to open source. The idea that often commercially-valuable, always
laboriously-constructed codes should be openly accessible (openly
modifiable!) by all begs the invention of naughty plots à la Bruce
Sterling's 1993 cult classic, "The Hacker Crackdown." But the artists
in this show are not rerouting police emergency calls to phone- sex
lines or breathing heavily into payphone receivers to rip off Baby
Bells. They are co-opting existing means of surveillance or
surveillance-culture indoctrination to make new comments about life in
network culture. Incidentally, by participating in a major museum show,
they are also helping to launch "hacktivism" into the colloquy of
contemporary art...

On Sundays, in New York, the curious can take a walking tour of the
city's hidden cameras, led by members of the Surveillance Camera
Players. The group has mapped over half of the city's estimated ten
thousand strategically-placed cameras--though the total figure continues
to rise, following post-911 rally- cries for increased surveillance.
The Players have worked, through tours, performances, protests, and
other activities, to protect the rights of Americans, outlined under the
4th Amendment to the Constitution, "against unreasonable searches and
seizures." Americans, they say, have a right to observe those observing
them. This mantra plays out, self-reflexively, in all of the work
included in "Open Source Art Hack."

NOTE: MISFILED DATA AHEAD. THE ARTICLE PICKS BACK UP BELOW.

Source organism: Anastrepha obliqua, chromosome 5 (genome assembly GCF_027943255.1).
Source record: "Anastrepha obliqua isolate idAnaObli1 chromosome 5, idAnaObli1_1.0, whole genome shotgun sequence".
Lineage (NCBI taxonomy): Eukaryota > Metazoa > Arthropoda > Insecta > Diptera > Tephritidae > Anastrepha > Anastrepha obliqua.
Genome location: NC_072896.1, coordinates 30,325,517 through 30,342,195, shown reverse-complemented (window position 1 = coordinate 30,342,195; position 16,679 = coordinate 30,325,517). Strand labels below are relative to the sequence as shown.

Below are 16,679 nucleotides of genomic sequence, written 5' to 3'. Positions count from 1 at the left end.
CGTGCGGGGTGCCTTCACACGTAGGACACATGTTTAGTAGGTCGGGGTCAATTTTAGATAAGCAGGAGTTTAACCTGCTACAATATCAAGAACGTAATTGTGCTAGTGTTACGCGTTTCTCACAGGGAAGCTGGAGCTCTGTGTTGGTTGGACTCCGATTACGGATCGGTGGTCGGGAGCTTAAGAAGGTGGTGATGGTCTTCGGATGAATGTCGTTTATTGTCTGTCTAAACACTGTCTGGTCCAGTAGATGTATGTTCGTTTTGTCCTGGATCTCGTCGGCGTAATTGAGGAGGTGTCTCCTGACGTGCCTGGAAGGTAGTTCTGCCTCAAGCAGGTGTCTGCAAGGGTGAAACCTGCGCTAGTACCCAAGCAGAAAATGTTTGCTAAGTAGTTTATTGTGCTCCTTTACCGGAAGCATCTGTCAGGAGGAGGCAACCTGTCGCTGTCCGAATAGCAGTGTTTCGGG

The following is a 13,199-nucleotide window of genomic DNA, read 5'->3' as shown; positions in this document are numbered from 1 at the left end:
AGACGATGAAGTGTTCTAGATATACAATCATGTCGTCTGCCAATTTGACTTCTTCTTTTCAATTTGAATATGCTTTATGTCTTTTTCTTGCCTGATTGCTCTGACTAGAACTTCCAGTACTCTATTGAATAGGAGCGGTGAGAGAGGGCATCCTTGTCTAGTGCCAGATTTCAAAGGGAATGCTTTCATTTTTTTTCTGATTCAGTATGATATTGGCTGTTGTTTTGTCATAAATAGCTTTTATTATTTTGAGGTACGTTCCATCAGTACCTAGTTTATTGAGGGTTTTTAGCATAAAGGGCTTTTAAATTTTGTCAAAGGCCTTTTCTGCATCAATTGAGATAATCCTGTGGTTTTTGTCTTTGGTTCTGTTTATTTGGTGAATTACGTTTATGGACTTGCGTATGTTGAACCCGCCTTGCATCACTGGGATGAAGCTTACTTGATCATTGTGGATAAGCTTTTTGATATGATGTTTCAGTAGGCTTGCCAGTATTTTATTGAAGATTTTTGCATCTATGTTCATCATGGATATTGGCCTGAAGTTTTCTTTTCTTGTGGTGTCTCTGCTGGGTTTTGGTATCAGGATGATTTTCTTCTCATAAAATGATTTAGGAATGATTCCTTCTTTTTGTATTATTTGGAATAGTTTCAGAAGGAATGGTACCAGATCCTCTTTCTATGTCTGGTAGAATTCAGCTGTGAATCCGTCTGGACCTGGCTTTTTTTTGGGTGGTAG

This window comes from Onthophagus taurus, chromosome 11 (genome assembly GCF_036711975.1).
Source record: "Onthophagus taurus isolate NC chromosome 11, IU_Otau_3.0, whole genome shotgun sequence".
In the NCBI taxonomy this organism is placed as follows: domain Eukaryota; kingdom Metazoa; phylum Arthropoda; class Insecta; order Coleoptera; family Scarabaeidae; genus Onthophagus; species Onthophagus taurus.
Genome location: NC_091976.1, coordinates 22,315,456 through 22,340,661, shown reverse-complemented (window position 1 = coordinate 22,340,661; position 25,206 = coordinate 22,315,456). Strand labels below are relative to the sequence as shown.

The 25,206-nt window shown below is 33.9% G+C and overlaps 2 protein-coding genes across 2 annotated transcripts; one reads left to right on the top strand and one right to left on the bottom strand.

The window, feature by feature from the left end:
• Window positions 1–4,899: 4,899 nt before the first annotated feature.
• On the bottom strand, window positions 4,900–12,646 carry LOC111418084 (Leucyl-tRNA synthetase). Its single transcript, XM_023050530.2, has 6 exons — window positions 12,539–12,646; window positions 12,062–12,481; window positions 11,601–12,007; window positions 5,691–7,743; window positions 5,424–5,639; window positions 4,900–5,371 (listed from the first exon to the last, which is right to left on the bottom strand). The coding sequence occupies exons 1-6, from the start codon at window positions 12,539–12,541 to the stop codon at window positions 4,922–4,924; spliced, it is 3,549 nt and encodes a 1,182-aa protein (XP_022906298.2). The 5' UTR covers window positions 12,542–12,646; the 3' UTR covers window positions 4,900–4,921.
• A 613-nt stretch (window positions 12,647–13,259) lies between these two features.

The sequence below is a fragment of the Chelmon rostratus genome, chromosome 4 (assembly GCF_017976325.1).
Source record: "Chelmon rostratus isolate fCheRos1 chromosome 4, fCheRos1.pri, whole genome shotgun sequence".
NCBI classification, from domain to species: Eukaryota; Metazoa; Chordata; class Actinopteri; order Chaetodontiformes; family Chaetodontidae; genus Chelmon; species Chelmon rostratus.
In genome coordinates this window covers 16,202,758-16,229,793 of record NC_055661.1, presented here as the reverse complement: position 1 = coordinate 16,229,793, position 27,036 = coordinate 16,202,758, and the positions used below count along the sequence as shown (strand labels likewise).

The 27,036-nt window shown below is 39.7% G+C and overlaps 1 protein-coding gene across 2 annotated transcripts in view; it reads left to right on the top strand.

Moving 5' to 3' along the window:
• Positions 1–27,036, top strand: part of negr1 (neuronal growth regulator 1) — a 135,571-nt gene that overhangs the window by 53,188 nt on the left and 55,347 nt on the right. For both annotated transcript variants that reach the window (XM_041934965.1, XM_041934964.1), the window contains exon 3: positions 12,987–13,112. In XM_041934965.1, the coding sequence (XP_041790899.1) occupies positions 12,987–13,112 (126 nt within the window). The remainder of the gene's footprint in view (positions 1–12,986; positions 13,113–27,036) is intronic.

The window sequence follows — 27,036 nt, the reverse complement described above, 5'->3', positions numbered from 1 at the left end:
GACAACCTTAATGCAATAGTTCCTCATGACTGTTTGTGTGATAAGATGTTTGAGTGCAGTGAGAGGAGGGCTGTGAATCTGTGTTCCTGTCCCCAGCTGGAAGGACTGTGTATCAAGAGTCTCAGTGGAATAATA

In SCP's case, the surveillance camera is treated like a television
camera, before which the group performs theatrical gems from George
Orwell's "Animal Farm" to Alfred Jarry's "Ubu Roi." After six years of
interventions, SCP has come to feel that passersby have become more
their audience than the police eyes trained on their target cameras, as
evidenced in protests in which members inform oblivious strollers that
they were being watched. Videos of these performances and walking-tours
comprise SCP's contribution to the show. Museum visitors (or otherwise
oblivious strollers) will find themselves peering in at the videos in
the museum's storefront window--an at-once typical site for the
investment of scopophilic energy and atypical site for the
museum-display of art.

Next to SCP's videos, and further inside the museum, are the Radical
Software Group's "Carnivore" clients. RSG's packet-sniffing machine
monitors the traffic on a selection of computers--in this case, those in
the museum's media lounge-- and visualizes the docking-sites and use of
pre-programmed keywords. Putting the "art" in "art hack," each RSG
client has created a unique interface for this visualization.
Particularly poignant is entopy8zuper's representation of active users
as globe-circling airplanes trudging a crash-and-burn path where logoffs
leave fiery pock-marks in an ambiguous web world. While "Carnivore" is
modeled after the FBI's surveillance engine, RSG-founder Alex Galloway
has shrugged off the typical hacker coat of arms, claiming to be more
interested in exploring positive models of observation than undermining
the state apparatus.

Here, RSG, like its "Open Source Art Hack" peers, reestablishes mimicry